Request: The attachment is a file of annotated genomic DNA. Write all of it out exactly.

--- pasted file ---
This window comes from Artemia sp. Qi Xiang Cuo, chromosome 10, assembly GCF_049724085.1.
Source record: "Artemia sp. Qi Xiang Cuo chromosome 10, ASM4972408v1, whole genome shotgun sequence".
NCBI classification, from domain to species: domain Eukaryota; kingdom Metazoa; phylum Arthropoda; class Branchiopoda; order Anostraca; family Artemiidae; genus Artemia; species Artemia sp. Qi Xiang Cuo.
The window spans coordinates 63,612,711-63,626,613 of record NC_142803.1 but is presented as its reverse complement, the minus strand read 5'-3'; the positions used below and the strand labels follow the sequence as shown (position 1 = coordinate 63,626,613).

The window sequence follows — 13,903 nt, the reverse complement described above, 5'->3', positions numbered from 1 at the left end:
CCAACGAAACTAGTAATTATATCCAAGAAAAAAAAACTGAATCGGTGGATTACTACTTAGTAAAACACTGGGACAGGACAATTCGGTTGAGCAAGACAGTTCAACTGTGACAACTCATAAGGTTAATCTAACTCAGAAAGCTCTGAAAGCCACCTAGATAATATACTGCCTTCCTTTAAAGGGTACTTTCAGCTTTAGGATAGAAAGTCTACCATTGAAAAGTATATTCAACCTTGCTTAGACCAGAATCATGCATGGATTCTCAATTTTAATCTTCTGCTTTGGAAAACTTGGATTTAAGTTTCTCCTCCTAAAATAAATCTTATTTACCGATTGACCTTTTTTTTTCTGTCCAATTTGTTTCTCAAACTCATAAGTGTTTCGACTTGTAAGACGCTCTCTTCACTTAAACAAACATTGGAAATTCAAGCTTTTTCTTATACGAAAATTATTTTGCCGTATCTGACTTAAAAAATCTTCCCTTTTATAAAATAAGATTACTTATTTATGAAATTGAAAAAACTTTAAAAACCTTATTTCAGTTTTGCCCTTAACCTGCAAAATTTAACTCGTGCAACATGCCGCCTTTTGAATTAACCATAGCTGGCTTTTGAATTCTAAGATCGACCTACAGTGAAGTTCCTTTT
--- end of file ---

This window comes from Artemia sp. Qi Xiang Cuo, chromosome 10, assembly GCF_049724085.1.
Source record: "Artemia sp. Qi Xiang Cuo chromosome 10, ASM4972408v1, whole genome shotgun sequence".
NCBI classification, from domain to species: domain Eukaryota; kingdom Metazoa; phylum Arthropoda; class Branchiopoda; order Anostraca; family Artemiidae; genus Artemia; species Artemia sp. Qi Xiang Cuo.
The window spans coordinates 63,612,711-63,626,613 of record NC_142803.1 but is presented as its reverse complement, the minus strand read 5'-3'; the positions used below and the strand labels follow the sequence as shown (position 1 = coordinate 63,626,613).

The window sequence follows — 13,903 nt, the reverse complement described above, 5'->3', positions numbered from 1 at the left end:
CCAACGAAACTAGTAATTATATCCAAGAAAAAAAAACTGAATCGGTGGATTACTACTTAGTAAAACACTGGGACAGGACAATTCGGTTGAGCAAGACAGTTCAACTGTGACAACTCATAAGGTTAATCTAACTCAGAAAGCTCTGAAAGCCACCTAGATAATATACTGCCTTCCTTTAAAGGGTACTTTCAGCTTTAGGATAGAAAGTCTACCATTGAAAAGTATATTCAACCTTGCTTAGACCAGAATCATGCATGGATTCTCAATTTTAATCTTCTGCTTTGGAAAACTTGGATTTAAGTTTCTCCTCCTAAAATAAATCTTATTTACCGATTGACCTTTTTTTTTCTGTCCAATTTGTTTCTCAAACTCATAAGTGTTTCGACTTGTAAGACGCTCTCTTCACTTAAACAAACATTGGAAATTCAAGCTTTTTCTTATACGAAAATTATTTTGCCGTATCTGACTTAAAAAATCTTCCCTTTTATAAAATAAGATTACTTATTTATGAAATTGAAAAAACTTTAAAAACCTTATTTCAGTTTTGCCCTTAACCTGCAAAATTTAACTCGTGCAACATGCCGCCTTTTGAATTAACCATAGCTGGCTTTTGAATTCTAAGATCGACCTACAGTGAAGTTCCTTTT